• If someone tries to take something from you, it may be better to let them take it rather than getting into a confrontation and risk injury.
  • If you are involved in a confrontation, reasonable force may be appropriate when used in self-defence (please see the link in Related Information for further guidance).


Answer

Listed below are a few points which will help to ensure you and your belongings are safe:

  • Keep bags closed and secure at all times.
  • Conceal your wallet or purse in a buttoned or zipped pocket where it doesn't bulge.
  • Avoid putting valuables such as phones, wallets or purses in your back pocket.
  • Do not carry large amounts of cash with you when shopping.
  • Keep pin numbers secure, do not write them down.
  • If the fastening of your handbag is on the side, keep the side with the fastening closest to your body and not exposed.
  • Rucksack type bags with the opening on the back are not a good place to keep valuables as they are easily opened.
  • Keep your purse or wallet at the bottom of your bag.
  • Do not carry too many bags of shopping as it makes you vulnerable against pick pockets.
  • Do not hang bags on the back of a chair.

Here are some general personal safety tips to follow when you are out and about:

  • Do not walk home alone late at night. If you do, choose well-lit main roads and walk confidently.
  • If someone does grab your bag fighting back is not always a good idea, you do not know if your attacker has a weapon.
  • Always be aware of your surroundings and the people around you. Reading or listening to music can be distracting.
  • In a busy public place, try to only use your mobile phone in an emergency as it is advertising the fact that you have a phone, and whilst using it you may be distracted, making it easier to take it from you.
  • Carry a personal safety alarm.
  • If you are worried or threatened on public transport, contact the guard or the British Transport Police.
  • If you are attacked it is often better to shout 'fire' rather than 'help', it tends to attract more attention.


Answer

When travelling on public transport, the companies themselves issue a lot of advice particularly in the stations or on the buses and trains themselves. However, it is worth bearing in mind the following general advice when travelling:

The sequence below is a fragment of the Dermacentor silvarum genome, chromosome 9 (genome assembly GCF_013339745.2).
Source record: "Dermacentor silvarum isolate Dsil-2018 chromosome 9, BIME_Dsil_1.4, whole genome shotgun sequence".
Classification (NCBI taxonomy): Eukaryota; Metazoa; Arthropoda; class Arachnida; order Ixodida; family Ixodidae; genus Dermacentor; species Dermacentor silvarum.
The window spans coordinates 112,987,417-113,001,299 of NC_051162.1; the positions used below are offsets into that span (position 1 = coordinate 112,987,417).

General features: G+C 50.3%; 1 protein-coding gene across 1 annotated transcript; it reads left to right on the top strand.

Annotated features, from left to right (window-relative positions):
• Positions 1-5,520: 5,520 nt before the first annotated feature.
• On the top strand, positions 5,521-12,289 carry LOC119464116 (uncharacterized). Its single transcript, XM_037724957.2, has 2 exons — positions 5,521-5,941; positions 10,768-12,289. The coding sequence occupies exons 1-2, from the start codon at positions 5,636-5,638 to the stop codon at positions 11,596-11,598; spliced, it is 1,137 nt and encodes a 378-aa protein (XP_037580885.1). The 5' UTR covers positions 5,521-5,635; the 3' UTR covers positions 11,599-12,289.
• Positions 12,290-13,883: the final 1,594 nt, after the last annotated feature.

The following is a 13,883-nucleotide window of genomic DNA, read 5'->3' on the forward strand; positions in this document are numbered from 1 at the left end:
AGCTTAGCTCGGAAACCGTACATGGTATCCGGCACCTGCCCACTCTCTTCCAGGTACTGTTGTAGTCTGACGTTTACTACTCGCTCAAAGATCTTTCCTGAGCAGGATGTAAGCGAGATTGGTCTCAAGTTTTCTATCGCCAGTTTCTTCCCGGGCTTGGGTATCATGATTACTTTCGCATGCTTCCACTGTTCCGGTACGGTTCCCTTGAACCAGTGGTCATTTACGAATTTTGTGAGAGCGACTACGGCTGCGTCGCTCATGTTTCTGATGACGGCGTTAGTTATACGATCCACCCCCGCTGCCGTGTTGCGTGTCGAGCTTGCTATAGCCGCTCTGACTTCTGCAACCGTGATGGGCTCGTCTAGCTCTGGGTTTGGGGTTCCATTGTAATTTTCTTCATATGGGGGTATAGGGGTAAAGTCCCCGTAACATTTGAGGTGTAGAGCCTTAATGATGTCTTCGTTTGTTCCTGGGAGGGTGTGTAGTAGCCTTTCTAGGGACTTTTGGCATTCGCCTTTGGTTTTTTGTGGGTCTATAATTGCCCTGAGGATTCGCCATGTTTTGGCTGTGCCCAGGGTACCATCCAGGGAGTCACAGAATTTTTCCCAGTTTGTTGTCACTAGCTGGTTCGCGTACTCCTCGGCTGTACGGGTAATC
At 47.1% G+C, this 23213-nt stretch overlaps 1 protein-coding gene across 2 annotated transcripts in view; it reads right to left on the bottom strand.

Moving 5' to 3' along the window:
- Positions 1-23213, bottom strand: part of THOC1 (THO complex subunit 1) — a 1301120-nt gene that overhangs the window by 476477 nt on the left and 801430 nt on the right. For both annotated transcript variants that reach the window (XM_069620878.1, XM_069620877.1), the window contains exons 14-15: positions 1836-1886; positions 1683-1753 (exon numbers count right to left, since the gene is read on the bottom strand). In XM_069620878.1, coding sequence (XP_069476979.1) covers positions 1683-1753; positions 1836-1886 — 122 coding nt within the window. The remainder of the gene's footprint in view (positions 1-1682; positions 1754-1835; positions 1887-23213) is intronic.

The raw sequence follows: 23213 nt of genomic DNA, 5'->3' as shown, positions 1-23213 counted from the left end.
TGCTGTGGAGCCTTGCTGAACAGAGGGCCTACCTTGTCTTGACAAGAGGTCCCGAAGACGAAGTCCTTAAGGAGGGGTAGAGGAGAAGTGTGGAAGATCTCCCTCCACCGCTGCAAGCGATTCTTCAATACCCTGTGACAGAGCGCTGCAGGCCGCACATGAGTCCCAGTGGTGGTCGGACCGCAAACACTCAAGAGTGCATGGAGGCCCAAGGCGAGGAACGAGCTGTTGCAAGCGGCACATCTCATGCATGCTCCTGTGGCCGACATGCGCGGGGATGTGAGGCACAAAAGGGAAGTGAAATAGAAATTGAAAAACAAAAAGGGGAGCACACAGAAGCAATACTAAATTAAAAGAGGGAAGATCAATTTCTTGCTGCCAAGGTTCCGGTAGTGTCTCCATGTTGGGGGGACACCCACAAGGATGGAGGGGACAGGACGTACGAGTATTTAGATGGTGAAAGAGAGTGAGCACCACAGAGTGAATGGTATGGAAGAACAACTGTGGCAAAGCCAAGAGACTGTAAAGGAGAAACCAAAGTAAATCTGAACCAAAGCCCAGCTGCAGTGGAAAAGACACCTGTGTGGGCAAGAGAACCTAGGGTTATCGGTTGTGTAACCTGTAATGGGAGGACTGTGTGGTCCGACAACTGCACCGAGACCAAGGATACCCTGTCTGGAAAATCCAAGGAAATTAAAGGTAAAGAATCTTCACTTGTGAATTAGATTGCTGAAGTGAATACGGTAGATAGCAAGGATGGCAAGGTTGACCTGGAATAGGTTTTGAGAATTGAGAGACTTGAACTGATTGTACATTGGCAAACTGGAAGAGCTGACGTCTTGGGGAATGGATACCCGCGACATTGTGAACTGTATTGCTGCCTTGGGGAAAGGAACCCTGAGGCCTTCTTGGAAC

• Always sit downstairs on a bus, as near to the driver as possible.
  • On a train try not to sit in an empty compartment.
  • Make sure you keep hold of all personal belongings.
  • If something or someone is bothering you, inform the guard or driver, they can stay with you if you feel uncomfortable 
  • Try and have your fare ready so you don't have to get out your purse/wallet.

In relation to general personal safety try and remember the following suggestions:

  • Try not to walk alone late at night and where possible choose well-lit main roads and walk confidently.
  • If someone does grab your bag fighting back is not always a good idea, you do not know if your attacker has a weapon.
  • Always be aware of your surroundings and the people around you. Reading or listening to music can be distracting.
  • In a busy public place, try to use your mobile phone only in an emergency as it is advertising the fact that you have a phone. Whilst using your mobile phone you may be distracted, making it easier to take it from you.
  • If you are attacked it is often better to shout 'fire' rather than 'help', it tends to attract more attention.


Answer

The only fully legal self-defence product at the moment is a rape alarm. These are not expensive and can be bought from most local police stations or supermarkets.

There are other self-defence products that claim to be legal (e.g. non toxic sprays), however, until a test case is brought before the court, we cannot confirm their legality or endorse them. If you purchase one you must be aware that if you are stopped by the police and have it in your possession there is always a possibility that you will be arrested and detained until the product, its contents and legality can be verified.

However, accepting there is a lot of concern about street crime, we can try to clarify matters a little by putting forward the following points.

  • You must not get a product that is made or adapted to cause a person injury. Possession of such a product in public (and in private in specific circumstances) is against the law.
  • There are products that squirt a relatively safe, brightly coloured dye (as opposed to a pepper spray). A properly designed product of this nature, used in the way it is intended, should not be able to cause an injury. However, if an injury does occur, this may be assault.
  • Any products bought from abroad have a greater chance of being illegal.

The above advice is given in good faith, you must make your own decision and this website cannot be held responsible for the consequences of the possession, use or misuse of any self-defence product. See Q85 for information on the use of reasonable force.


Answer

People are being increasingly targeted via social networking sites. Anybody who can get access to your personal information can do this; whether it is a former partner/friend or someone you have never met before. This is why it is extremely important to protect yourself when using sites such as Facebook /Twitter.
You should always be cautious about including any of the following information:

  • Name;
  • Address;
  • Telephone numbers/Email addresses;
  • Education / Employment information;
  • Photographs which may show your home and any valuables you may own;
  • Date of Birth;
  • Status updates/comments which may state when you are not at home, when you are going on holiday, what expensive items you have recently bought etc.